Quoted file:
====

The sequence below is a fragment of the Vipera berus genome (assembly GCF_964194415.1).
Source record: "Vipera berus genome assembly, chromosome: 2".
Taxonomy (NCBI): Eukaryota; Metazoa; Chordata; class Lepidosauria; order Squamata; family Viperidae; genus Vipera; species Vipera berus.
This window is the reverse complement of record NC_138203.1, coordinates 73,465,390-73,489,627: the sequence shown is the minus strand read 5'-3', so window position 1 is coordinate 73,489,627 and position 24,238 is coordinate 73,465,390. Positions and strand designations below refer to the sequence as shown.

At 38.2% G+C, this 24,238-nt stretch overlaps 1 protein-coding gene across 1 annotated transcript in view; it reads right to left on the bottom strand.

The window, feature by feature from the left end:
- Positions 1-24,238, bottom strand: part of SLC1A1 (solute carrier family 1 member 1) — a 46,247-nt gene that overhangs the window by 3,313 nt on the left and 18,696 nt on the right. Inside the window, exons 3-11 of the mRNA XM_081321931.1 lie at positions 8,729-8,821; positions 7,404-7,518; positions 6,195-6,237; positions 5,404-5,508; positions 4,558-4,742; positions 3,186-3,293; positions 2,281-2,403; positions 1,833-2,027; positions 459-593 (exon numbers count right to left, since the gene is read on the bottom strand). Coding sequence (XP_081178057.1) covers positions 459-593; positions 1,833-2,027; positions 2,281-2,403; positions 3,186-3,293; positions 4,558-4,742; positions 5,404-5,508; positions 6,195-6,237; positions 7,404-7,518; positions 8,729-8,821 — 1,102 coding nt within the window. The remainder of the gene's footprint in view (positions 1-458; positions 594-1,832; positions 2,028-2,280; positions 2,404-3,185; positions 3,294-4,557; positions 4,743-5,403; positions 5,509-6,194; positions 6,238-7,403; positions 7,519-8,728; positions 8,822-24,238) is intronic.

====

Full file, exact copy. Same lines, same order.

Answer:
The sequence below is a fragment of the Vipera berus genome (assembly GCF_964194415.1).
Source record: "Vipera berus genome assembly, chromosome: 2".
Taxonomy (NCBI): Eukaryota; Metazoa; Chordata; class Lepidosauria; order Squamata; family Viperidae; genus Vipera; species Vipera berus.
This window is the reverse complement of record NC_138203.1, coordinates 73,465,390-73,489,627: the sequence shown is the minus strand read 5'-3', so window position 1 is coordinate 73,489,627 and position 24,238 is coordinate 73,465,390. Positions and strand designations below refer to the sequence as shown.

At 38.2% G+C, this 24,238-nt stretch overlaps 1 protein-coding gene across 1 annotated transcript in view; it reads right to left on the bottom strand.

The window, feature by feature from the left end:
- Positions 1-24,238, bottom strand: part of SLC1A1 (solute carrier family 1 member 1) — a 46,247-nt gene that overhangs the window by 3,313 nt on the left and 18,696 nt on the right. Inside the window, exons 3-11 of the mRNA XM_081321931.1 lie at positions 8,729-8,821; positions 7,404-7,518; positions 6,195-6,237; positions 5,404-5,508; positions 4,558-4,742; positions 3,186-3,293; positions 2,281-2,403; positions 1,833-2,027; positions 459-593 (exon numbers count right to left, since the gene is read on the bottom strand). Coding sequence (XP_081178057.1) covers positions 459-593; positions 1,833-2,027; positions 2,281-2,403; positions 3,186-3,293; positions 4,558-4,742; positions 5,404-5,508; positions 6,195-6,237; positions 7,404-7,518; positions 8,729-8,821 — 1,102 coding nt within the window. The remainder of the gene's footprint in view (positions 1-458; positions 594-1,832; positions 2,028-2,280; positions 2,404-3,185; positions 3,294-4,557; positions 4,743-5,403; positions 5,509-6,194; positions 6,238-7,403; positions 7,519-8,728; positions 8,822-24,238) is intronic.